researcher
Steven J R Allain

Steven J R Allain

Cambridge

Anglia Ruskin University, IUCN SSC ASG

Independent Researcher

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Published on Sep 21, 2017

The end of the survey season

Unfortunately it would seem that winter will soon be upon us as the first signs of autumn are here. The leaves have started to fall off of the trees and the nights have been becoming colder and dar...

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Published on Sep 16, 2017

We've reached our goal!

I have good news to share with everyone (although our backers have already been emailed), we have reached our target! I am so blown away by the response and support we have received from everyone. ...

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Published on Sep 13, 2017

Tracking midwife toads through time and space

One of the cool things we've been doing is taking photos of the dorsal surface of each of the midwife toads, this is because they each have a unique pattern. Using the software Wild-ID, we are able...

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Published on Sep 07, 2017

Not every field visit is a success

Unfortunately tonight when visiting the field to search for midwife toads we were disappointed to not find any. The unusual thing is that the high pitched call of the males couldn't be heard either...

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Published on Aug 30, 2017

An update from the field

The weather recently has been quite nice which has given us plenty of opportunities to survey for midwife toads, unfortunately however we had a number of consecutive surveys without finding one of ...

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Published on Aug 21, 2017

A quick update 7 days in

We can't believe the overwhelming support we've received so far from everyone! It's been a week since the project was launched and we've almost reached the 1/3 mark already! We'd like to take this ...

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You're very welcome Peter and thanks for your donation. Your suggestion is something we intend to do but due to the highly enclosed area where the midwife toads are, native amphibian species are very rarely seen. Common frogs (Rana temporaria) are the next most commonly observed species after the midwife toad and unfortunately tests have revealed that swabbing them for Bd isn't reliable. The other species however are on our radar.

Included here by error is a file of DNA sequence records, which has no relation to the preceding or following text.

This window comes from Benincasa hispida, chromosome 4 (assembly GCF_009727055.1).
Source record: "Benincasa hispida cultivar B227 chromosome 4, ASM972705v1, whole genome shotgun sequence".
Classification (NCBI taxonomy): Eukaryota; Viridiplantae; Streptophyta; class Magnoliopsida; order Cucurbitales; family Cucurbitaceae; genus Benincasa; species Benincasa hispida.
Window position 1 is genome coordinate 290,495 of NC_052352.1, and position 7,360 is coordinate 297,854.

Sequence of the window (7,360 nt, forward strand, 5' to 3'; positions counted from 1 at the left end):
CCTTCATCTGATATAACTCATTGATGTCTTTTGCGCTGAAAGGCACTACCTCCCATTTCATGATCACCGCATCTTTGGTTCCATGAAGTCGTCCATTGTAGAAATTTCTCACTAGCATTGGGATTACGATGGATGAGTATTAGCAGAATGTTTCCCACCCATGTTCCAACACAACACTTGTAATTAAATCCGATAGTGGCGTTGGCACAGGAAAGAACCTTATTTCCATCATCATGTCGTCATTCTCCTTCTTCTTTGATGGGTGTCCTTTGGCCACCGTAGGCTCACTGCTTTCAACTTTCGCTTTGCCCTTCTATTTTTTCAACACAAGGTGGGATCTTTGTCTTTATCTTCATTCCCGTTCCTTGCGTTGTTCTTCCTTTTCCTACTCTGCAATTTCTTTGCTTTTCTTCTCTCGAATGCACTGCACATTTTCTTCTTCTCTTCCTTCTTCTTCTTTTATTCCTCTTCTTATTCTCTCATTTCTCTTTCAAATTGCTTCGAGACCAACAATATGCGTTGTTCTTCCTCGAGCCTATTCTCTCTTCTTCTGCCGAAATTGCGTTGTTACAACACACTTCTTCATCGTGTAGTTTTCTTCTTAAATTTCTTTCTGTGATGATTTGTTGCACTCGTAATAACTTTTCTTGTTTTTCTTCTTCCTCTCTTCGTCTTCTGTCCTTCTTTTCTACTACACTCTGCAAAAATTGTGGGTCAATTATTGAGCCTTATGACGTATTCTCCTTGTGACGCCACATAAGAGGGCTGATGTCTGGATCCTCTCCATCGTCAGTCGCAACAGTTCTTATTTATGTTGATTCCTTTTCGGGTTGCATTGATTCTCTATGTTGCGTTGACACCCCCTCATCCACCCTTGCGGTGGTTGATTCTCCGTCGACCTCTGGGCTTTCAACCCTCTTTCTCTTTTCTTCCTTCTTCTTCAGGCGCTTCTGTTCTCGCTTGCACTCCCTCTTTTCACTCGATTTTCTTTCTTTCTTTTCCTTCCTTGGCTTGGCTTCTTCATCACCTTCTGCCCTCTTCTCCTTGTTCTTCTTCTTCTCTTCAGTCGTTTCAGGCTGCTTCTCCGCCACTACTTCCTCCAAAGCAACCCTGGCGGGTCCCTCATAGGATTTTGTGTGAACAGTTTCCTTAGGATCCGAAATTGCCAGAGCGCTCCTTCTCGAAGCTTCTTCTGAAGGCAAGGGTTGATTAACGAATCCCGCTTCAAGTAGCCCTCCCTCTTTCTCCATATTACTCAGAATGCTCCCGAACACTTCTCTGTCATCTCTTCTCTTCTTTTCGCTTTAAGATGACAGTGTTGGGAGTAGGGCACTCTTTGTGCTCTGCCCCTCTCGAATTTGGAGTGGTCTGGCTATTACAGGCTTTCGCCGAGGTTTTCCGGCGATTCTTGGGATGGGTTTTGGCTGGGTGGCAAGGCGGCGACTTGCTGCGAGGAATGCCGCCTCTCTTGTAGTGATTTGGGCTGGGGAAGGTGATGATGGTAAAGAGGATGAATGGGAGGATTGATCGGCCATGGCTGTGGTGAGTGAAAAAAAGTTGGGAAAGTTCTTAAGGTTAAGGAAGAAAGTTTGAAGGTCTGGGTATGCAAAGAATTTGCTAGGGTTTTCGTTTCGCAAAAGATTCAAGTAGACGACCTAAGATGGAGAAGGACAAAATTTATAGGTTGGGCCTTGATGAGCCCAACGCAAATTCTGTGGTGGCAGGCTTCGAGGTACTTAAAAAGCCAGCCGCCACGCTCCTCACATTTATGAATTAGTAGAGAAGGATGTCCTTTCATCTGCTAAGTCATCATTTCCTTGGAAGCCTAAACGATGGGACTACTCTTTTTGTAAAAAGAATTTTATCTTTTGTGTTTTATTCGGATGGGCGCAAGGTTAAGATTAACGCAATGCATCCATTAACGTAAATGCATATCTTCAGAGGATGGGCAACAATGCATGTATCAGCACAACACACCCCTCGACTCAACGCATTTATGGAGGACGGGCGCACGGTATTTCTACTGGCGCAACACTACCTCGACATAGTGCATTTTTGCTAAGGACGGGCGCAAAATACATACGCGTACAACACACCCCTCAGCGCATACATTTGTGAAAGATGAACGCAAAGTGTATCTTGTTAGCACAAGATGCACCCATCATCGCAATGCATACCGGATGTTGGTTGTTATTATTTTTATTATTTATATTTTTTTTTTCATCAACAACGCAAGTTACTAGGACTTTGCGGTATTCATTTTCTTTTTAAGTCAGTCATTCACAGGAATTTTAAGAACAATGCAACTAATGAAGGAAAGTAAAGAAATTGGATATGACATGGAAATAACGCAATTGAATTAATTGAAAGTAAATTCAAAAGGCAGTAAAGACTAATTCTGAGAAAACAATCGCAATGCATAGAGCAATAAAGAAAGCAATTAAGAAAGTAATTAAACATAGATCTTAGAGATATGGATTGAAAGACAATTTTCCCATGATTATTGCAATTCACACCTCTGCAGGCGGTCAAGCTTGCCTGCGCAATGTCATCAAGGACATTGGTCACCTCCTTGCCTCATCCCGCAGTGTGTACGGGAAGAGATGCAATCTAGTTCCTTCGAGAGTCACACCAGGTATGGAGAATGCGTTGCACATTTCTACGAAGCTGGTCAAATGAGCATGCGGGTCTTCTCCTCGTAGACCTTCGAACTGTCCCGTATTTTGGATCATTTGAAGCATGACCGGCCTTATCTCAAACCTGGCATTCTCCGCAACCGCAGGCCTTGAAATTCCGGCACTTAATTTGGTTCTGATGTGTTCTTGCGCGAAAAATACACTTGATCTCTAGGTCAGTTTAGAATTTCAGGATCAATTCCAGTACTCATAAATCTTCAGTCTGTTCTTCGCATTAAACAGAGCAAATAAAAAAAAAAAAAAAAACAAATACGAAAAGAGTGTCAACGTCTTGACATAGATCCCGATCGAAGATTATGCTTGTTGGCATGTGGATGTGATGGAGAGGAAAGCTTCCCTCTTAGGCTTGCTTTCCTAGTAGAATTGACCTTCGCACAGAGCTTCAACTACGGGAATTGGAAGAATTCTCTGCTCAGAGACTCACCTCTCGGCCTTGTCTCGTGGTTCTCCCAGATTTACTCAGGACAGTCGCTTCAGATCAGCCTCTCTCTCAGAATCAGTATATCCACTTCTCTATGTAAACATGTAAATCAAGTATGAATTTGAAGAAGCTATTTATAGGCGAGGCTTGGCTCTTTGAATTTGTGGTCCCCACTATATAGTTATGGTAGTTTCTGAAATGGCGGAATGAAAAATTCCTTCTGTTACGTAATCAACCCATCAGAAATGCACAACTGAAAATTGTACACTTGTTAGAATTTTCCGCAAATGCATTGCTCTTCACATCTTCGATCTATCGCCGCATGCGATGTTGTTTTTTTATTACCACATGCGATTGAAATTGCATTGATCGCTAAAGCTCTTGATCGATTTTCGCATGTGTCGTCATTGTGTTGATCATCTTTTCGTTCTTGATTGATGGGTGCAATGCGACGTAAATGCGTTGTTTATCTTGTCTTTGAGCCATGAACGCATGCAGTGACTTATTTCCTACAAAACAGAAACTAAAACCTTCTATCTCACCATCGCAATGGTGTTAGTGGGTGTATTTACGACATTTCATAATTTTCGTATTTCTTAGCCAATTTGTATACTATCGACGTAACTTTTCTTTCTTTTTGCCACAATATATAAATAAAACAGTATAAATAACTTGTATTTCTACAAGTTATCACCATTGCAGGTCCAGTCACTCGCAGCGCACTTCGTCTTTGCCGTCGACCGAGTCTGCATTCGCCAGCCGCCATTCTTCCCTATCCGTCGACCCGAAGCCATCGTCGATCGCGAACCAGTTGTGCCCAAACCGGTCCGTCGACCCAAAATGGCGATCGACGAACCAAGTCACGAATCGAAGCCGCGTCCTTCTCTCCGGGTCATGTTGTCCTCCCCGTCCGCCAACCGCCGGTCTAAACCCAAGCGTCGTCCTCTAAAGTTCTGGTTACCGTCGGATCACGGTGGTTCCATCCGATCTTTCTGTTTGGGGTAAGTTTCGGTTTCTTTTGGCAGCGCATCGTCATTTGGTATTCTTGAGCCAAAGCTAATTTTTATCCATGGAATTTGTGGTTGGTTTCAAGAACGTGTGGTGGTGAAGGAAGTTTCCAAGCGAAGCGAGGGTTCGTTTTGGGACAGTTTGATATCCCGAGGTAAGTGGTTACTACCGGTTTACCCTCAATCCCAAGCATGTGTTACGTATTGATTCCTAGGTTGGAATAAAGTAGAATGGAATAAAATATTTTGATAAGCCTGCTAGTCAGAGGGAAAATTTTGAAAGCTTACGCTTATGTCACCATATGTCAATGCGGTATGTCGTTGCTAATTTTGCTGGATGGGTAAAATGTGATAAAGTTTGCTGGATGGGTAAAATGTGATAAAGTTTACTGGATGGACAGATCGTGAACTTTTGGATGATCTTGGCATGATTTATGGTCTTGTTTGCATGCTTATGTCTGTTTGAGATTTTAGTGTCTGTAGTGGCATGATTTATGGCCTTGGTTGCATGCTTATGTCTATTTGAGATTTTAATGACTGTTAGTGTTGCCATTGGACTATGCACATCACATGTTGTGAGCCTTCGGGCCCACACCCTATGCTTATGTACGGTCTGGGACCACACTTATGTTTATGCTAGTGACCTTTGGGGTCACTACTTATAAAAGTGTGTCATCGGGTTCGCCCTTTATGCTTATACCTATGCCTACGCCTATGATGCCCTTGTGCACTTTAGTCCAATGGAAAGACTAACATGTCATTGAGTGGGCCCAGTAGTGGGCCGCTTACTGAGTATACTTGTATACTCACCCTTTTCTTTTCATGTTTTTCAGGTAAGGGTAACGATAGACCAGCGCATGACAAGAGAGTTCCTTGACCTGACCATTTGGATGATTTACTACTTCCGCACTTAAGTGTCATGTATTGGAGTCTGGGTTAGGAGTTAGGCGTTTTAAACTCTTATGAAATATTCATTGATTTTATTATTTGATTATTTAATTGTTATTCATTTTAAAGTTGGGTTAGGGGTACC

Sep 13, 2017
Investigating the presence of the amphibian chytrid fungus in a non-native species
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Hi Peter, thank you for raising some questions - I'm more than happy to answer them for you. We're focusing on the toads as we have reason to believe that they were introduced from somewhere in Spain (waiting for the results of our genetic analysis to confirm this) and virulent strains of the chytrid fungus have caused declines in the species (and others) there. You can find out more by reading this article and others like it: Bosch, J., Martı́nez-Solano, I., & Garcı́a-Parı́s, M. (2001). Evidence of a chytrid fungus infection involved in the decline of the common midwife toad (Alytes obstetricans) in protected areas of central Spain. Biological conservation, 97(3), 331-337. They could have been infected with chytrid from a native source but we have no evidence to suggest the native amphibians are currently infected. If positive results do come back from the midwife toads then we aim to look at the lineage of Bd to try to work out its origins. If they do turn out to be infected with a virulent strain which threatens local species then mitigation will need to be put in place to ensure the disease does not spread. In terms of the loss of species due to chytrid I'd recommend this nice summary: Wake, D. B., & Vredenburg, V. T. (2008). Are we in the midst of the sixth mass extinction? A view from the world of amphibians. Proceedings of the National Academy of Sciences, 105, 11466-11473. If you have any other questions or if you feel like I haven't answered yours fully then please let me know. Steve
Sep 13, 2017
Investigating the presence of the amphibian chytrid fungus in a non-native species
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Thank you for the support.
Aug 21, 2017
Investigating the presence of the amphibian chytrid fungus in a non-native species
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Thank you for the kind words of support!
Aug 21, 2017
Investigating the presence of the amphibian chytrid fungus in a non-native species
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Thanks Talita, we'll keep everyone up to date as and when developments happen!
Aug 15, 2017
Investigating the presence of the amphibian chytrid fungus in a non-native species
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Great to hear some good news. Well done guys and I can't wait to read the paper!
Dec 01, 2016
Can we stop amphibian extinction by increasing immunity to the frog chytrid fungus?
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That's fantastic news! I can't wait to see what the outcome of this project is.
Oct 05, 2016
An Adaptive Radiation Under Our Feet? Examining Diversification Patterns in New World Leaf-litter Geckos
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